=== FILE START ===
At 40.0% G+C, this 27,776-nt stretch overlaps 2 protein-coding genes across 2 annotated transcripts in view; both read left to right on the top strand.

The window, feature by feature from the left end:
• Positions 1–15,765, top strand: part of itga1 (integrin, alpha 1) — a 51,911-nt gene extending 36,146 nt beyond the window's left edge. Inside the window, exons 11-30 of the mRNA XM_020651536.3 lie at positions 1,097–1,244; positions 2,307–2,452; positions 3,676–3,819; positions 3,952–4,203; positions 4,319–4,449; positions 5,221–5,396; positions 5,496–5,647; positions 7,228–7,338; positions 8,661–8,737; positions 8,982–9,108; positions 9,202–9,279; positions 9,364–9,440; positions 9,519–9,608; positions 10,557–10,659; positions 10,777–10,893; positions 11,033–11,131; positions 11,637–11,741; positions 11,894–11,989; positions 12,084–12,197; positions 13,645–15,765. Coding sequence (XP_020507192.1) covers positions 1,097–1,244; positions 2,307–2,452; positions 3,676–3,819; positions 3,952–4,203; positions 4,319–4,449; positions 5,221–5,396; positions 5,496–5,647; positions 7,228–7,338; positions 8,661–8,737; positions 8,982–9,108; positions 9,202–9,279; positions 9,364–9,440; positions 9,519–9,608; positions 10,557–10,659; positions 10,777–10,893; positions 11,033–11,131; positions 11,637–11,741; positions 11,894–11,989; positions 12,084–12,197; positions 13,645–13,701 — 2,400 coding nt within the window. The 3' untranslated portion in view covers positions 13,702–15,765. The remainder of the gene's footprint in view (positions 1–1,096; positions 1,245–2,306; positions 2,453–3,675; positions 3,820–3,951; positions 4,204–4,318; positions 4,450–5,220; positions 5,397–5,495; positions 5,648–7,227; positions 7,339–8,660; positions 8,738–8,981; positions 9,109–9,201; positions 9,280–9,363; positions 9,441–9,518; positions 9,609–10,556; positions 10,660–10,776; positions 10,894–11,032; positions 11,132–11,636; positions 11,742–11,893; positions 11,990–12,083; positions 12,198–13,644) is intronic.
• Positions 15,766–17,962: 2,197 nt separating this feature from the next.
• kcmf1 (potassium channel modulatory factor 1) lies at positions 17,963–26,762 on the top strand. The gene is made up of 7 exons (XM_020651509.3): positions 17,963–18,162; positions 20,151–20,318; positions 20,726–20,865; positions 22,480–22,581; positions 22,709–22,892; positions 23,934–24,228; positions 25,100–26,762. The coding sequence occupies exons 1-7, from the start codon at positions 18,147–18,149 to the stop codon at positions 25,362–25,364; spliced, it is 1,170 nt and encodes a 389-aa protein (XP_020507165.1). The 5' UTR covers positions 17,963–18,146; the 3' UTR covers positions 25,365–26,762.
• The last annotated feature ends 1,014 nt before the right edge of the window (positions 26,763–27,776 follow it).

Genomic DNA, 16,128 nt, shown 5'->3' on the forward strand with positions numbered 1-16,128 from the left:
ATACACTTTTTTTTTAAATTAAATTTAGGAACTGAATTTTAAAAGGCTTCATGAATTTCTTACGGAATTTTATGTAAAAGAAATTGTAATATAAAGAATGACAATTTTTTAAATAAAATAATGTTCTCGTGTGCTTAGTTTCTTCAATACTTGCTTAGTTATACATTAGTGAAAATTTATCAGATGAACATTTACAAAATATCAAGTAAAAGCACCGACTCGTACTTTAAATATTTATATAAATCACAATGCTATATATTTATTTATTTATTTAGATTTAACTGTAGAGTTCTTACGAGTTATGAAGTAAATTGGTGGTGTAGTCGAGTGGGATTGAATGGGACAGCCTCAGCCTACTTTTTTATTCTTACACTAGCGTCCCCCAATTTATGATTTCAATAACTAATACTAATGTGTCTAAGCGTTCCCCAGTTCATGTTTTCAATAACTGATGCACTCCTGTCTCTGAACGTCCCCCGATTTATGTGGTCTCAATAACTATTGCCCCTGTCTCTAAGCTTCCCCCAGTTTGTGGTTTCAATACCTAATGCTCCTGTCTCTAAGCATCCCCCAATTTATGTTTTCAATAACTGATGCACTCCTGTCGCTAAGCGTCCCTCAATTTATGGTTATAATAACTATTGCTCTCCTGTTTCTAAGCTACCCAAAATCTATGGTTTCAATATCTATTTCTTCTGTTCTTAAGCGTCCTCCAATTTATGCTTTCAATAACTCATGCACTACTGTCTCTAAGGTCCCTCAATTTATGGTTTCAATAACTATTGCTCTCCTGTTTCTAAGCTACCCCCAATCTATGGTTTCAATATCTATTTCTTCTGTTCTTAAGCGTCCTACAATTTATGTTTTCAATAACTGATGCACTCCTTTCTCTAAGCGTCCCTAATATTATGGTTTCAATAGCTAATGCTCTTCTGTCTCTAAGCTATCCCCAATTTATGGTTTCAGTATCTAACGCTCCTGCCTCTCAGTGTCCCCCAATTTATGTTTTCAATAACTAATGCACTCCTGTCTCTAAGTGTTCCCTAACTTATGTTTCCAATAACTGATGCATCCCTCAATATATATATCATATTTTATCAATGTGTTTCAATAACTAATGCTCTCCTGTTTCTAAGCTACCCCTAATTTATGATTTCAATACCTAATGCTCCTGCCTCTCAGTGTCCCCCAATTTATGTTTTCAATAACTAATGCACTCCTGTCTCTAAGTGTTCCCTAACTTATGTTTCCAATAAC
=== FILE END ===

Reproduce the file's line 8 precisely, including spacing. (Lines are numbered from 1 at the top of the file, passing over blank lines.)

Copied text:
ATACACTTTTTTTTTAAATTAAATTTAGGAACTGAATTTTAAAAGGCTTCATGAATTTCTTACGGAATTTTATGTAAAAGAAATTGTAATATAAAGAATGACAATTTTTTAAATAAAATAATGTTCTCGTGTGCTTAGTTTCTTCAATACTTGCTTAGTTATACATTAGTGAAAATTTATCAGATGAACATTTACAAAATATCAAGTAAAAGCACCGACTCGTACTTTAAATATTTATATAAATCACAATGCTATATATTTATTTATTTATTTAGATTTAACTGTAGAGTTCTTACGAGTTATGAAGTAAATTGGTGGTGTAGTCGAGTGGGATTGAATGGGACAGCCTCAGCCTACTTTTTTATTCTTACACTAGCGTCCCCCAATTTATGATTTCAATAACTAATACTAATGTGTCTAAGCGTTCCCCAGTTCATGTTTTCAATAACTGATGCACTCCTGTCTCTGAACGTCCCCCGATTTATGTGGTCTCAATAACTATTGCCCCTGTCTCTAAGCTTCCCCCAGTTTGTGGTTTCAATACCTAATGCTCCTGTCTCTAAGCATCCCCCAATTTATGTTTTCAATAACTGATGCACTCCTGTCGCTAAGCGTCCCTCAATTTATGGTTATAATAACTATTGCTCTCCTGTTTCTAAGCTACCCAAAATCTATGGTTTCAATATCTATTTCTTCTGTTCTTAAGCGTCCTCCAATTTATGCTTTCAATAACTCATGCACTACTGTCTCTAAGGTCCCTCAATTTATGGTTTCAATAACTATTGCTCTCCTGTTTCTAAGCTACCCCCAATCTATGGTTTCAATATCTATTTCTTCTGTTCTTAAGCGTCCTACAATTTATGTTTTCAATAACTGATGCACTCCTTTCTCTAAGCGTCCCTAATATTATGGTTTCAATAGCTAATGCTCTTCTGTCTCTAAGCTATCCCCAATTTATGGTTTCAGTATCTAACGCTCCTGCCTCTCAGTGTCCCCCAATTTATGTTTTCAATAACTAATGCACTCCTGTCTCTAAGTGTTCCCTAACTTATGTTTCCAATAACTGATGCATCCCTCAATATATATATCATATTTTATCAATGTGTTTCAATAACTAATGCTCTCCTGTTTCTAAGCTACCCCTAATTTATGATTTCAATACCTAATGCTCCTGCCTCTCAGTGTCCCCCAATTTATGTTTTCAATAACTAATGCACTCCTGTCTCTAAGTGTTCCCTAACTTATGTTTCCAATAAC